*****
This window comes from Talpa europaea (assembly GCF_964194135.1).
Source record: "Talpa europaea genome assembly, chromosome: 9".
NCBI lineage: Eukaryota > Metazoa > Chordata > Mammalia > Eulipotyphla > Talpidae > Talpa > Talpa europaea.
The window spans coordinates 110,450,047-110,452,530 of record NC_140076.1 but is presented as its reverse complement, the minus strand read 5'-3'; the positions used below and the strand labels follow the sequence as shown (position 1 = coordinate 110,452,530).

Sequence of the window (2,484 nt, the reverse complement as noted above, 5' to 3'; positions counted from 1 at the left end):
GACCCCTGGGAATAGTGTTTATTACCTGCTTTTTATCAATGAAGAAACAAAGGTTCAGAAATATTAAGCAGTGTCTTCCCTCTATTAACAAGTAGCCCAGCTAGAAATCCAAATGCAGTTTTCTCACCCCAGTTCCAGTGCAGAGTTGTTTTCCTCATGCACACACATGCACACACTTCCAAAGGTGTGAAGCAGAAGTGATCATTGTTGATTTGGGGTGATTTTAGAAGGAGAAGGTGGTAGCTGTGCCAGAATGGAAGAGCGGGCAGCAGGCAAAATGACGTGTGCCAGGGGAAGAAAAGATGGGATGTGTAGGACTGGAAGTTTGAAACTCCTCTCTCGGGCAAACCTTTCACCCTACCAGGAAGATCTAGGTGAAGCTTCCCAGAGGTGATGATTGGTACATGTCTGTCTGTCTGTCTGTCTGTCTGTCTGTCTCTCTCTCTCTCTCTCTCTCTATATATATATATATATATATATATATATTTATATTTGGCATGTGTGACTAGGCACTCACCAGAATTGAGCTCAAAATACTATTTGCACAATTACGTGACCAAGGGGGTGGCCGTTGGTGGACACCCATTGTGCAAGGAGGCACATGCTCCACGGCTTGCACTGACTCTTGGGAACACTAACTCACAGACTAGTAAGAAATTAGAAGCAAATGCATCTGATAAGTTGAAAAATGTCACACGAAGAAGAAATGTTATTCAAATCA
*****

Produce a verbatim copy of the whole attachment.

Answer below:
This window comes from Talpa europaea (assembly GCF_964194135.1).
Source record: "Talpa europaea genome assembly, chromosome: 9".
NCBI lineage: Eukaryota > Metazoa > Chordata > Mammalia > Eulipotyphla > Talpidae > Talpa > Talpa europaea.
The window spans coordinates 110,450,047-110,452,530 of record NC_140076.1 but is presented as its reverse complement, the minus strand read 5'-3'; the positions used below and the strand labels follow the sequence as shown (position 1 = coordinate 110,452,530).

Sequence of the window (2,484 nt, the reverse complement as noted above, 5' to 3'; positions counted from 1 at the left end):
GACCCCTGGGAATAGTGTTTATTACCTGCTTTTTATCAATGAAGAAACAAAGGTTCAGAAATATTAAGCAGTGTCTTCCCTCTATTAACAAGTAGCCCAGCTAGAAATCCAAATGCAGTTTTCTCACCCCAGTTCCAGTGCAGAGTTGTTTTCCTCATGCACACACATGCACACACTTCCAAAGGTGTGAAGCAGAAGTGATCATTGTTGATTTGGGGTGATTTTAGAAGGAGAAGGTGGTAGCTGTGCCAGAATGGAAGAGCGGGCAGCAGGCAAAATGACGTGTGCCAGGGGAAGAAAAGATGGGATGTGTAGGACTGGAAGTTTGAAACTCCTCTCTCGGGCAAACCTTTCACCCTACCAGGAAGATCTAGGTGAAGCTTCCCAGAGGTGATGATTGGTACATGTCTGTCTGTCTGTCTGTCTGTCTGTCTGTCTCTCTCTCTCTCTCTCTCTCTATATATATATATATATATATATATATATTTATATTTGGCATGTGTGACTAGGCACTCACCAGAATTGAGCTCAAAATACTATTTGCACAATTACGTGACCAAGGGGGTGGCCGTTGGTGGACACCCATTGTGCAAGGAGGCACATGCTCCACGGCTTGCACTGACTCTTGGGAACACTAACTCACAGACTAGTAAGAAATTAGAAGCAAATGCATCTGATAAGTTGAAAAATGTCACACGAAGAAGAAATGTTATTCAAATCA